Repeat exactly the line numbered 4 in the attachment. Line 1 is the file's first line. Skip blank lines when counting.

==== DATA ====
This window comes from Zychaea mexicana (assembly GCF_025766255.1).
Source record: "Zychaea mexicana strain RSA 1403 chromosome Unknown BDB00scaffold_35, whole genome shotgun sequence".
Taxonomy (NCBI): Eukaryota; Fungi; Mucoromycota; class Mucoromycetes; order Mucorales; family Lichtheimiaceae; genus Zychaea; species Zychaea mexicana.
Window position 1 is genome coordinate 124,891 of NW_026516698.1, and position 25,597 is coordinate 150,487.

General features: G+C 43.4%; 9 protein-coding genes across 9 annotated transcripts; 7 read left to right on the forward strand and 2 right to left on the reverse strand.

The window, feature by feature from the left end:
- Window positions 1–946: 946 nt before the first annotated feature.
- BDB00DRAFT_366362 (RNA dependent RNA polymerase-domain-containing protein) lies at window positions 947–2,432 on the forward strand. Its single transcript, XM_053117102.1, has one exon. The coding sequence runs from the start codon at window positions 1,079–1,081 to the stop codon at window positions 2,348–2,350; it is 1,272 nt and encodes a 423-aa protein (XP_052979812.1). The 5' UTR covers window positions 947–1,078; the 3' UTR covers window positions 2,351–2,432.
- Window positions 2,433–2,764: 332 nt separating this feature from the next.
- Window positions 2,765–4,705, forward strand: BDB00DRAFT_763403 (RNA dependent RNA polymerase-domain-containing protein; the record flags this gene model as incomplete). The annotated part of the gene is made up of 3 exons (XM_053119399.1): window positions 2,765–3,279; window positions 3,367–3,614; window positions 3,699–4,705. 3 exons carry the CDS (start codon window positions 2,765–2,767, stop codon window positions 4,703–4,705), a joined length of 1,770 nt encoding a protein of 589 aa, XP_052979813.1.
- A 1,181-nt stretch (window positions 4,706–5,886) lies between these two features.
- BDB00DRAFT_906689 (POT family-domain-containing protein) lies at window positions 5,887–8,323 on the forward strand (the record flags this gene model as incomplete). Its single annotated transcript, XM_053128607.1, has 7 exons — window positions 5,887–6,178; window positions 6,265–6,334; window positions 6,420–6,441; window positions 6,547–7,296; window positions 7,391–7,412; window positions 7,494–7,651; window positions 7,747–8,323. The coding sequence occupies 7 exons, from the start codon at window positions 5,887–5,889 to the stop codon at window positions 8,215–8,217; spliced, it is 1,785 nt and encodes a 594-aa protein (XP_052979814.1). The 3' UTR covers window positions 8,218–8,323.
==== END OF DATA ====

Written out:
Window position 1 is genome coordinate 124,891 of NW_026516698.1, and position 25,597 is coordinate 150,487.